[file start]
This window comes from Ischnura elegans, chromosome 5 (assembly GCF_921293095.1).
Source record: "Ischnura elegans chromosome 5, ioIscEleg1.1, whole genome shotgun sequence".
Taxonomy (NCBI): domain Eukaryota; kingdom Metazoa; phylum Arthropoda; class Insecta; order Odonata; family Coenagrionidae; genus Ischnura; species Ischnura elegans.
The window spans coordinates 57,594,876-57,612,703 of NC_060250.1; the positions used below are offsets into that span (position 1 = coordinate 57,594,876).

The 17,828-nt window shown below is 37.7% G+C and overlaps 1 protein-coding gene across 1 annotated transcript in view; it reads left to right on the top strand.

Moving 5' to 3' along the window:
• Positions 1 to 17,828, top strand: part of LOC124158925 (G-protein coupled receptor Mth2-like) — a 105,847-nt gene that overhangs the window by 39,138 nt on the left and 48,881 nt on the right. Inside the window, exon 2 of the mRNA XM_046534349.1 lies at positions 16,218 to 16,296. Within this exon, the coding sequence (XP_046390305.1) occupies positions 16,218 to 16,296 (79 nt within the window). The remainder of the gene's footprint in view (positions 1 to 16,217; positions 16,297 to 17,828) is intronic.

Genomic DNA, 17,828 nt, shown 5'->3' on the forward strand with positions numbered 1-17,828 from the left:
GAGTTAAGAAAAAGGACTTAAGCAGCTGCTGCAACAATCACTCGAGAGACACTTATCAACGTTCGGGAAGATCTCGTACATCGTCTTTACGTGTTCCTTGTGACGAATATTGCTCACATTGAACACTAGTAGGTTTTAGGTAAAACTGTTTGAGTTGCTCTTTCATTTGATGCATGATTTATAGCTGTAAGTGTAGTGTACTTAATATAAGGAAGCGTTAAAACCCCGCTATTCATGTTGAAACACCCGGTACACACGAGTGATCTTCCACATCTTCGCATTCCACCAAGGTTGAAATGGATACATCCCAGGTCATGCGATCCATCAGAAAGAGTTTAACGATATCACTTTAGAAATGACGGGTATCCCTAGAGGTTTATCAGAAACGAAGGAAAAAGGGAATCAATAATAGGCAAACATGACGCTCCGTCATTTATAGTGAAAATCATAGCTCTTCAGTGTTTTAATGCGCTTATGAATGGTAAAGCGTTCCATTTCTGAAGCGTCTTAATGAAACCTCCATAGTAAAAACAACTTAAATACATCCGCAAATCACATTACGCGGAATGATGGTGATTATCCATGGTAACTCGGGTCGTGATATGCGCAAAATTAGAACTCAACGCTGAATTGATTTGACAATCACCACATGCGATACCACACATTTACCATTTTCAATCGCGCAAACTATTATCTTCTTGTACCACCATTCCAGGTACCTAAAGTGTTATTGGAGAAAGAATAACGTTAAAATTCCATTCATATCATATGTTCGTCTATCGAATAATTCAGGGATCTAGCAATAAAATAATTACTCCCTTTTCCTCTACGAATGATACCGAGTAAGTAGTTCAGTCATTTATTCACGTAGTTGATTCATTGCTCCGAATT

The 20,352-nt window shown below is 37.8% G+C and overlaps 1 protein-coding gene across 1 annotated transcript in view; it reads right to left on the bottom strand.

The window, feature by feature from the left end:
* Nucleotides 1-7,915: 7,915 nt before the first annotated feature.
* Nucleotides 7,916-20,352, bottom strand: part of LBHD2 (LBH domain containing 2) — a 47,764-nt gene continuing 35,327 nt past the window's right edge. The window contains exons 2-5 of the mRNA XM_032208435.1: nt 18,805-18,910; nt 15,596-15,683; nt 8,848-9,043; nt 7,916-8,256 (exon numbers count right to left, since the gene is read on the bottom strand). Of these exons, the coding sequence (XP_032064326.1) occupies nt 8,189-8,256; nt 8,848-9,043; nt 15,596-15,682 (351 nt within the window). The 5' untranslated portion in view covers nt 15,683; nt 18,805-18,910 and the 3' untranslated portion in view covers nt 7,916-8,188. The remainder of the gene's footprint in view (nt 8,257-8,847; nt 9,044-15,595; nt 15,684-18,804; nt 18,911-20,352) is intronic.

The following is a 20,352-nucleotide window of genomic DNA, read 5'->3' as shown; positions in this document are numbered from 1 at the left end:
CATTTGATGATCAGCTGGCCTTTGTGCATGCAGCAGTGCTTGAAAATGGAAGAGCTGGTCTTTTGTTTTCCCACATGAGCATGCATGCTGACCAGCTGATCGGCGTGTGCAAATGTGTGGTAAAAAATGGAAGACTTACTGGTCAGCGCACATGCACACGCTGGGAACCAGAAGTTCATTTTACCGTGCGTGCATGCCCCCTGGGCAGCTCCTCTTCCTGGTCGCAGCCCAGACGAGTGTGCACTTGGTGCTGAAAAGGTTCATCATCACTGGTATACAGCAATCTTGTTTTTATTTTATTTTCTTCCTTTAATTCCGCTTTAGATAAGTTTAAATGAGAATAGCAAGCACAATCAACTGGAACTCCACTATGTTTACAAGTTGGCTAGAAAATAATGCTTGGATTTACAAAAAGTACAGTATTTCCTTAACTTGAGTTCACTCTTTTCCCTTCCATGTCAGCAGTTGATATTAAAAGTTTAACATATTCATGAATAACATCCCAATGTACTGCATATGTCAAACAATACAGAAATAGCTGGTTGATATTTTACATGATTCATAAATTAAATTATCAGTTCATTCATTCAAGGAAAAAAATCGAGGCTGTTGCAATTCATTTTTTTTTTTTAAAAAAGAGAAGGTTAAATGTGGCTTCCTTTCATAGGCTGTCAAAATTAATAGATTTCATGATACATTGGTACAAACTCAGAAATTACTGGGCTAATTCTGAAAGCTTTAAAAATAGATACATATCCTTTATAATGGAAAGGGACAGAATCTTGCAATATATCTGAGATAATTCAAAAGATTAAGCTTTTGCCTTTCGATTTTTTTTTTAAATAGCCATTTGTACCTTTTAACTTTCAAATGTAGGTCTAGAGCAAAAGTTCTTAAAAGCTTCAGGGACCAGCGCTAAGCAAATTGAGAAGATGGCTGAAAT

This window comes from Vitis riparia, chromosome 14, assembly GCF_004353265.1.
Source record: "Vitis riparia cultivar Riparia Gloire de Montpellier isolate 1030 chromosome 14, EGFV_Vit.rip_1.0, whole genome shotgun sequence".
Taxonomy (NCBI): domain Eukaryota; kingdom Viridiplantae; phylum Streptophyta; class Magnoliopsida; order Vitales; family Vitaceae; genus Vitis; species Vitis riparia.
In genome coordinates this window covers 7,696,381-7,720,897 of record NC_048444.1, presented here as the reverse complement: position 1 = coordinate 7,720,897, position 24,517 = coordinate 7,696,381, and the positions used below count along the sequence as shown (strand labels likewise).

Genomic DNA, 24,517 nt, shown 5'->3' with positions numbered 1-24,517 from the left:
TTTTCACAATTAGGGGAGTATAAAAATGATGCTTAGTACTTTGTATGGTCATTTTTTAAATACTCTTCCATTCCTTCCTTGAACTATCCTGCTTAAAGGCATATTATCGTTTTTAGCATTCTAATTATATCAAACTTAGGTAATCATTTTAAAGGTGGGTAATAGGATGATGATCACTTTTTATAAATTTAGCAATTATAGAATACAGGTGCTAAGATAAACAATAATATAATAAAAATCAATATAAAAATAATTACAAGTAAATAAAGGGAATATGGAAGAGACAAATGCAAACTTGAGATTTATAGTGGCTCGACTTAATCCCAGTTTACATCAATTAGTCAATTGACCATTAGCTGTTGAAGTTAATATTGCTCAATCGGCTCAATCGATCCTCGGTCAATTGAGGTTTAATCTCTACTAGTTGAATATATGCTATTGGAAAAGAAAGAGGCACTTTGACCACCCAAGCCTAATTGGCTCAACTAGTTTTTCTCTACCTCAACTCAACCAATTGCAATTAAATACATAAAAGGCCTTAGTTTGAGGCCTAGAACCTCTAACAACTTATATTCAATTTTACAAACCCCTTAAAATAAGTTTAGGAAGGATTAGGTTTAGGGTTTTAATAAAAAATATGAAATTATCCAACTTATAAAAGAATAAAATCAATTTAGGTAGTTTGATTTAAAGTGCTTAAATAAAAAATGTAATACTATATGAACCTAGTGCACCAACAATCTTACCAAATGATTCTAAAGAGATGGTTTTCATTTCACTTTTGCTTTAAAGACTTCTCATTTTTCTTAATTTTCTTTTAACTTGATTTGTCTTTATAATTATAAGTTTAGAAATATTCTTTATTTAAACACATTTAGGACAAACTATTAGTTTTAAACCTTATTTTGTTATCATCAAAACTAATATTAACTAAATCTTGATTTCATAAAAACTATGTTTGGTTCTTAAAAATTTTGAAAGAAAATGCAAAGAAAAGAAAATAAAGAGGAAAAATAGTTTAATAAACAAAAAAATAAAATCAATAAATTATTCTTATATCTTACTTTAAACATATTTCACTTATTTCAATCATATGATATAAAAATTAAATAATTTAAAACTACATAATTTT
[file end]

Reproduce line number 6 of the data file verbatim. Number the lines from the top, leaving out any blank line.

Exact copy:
Moving 5' to 3' along the window: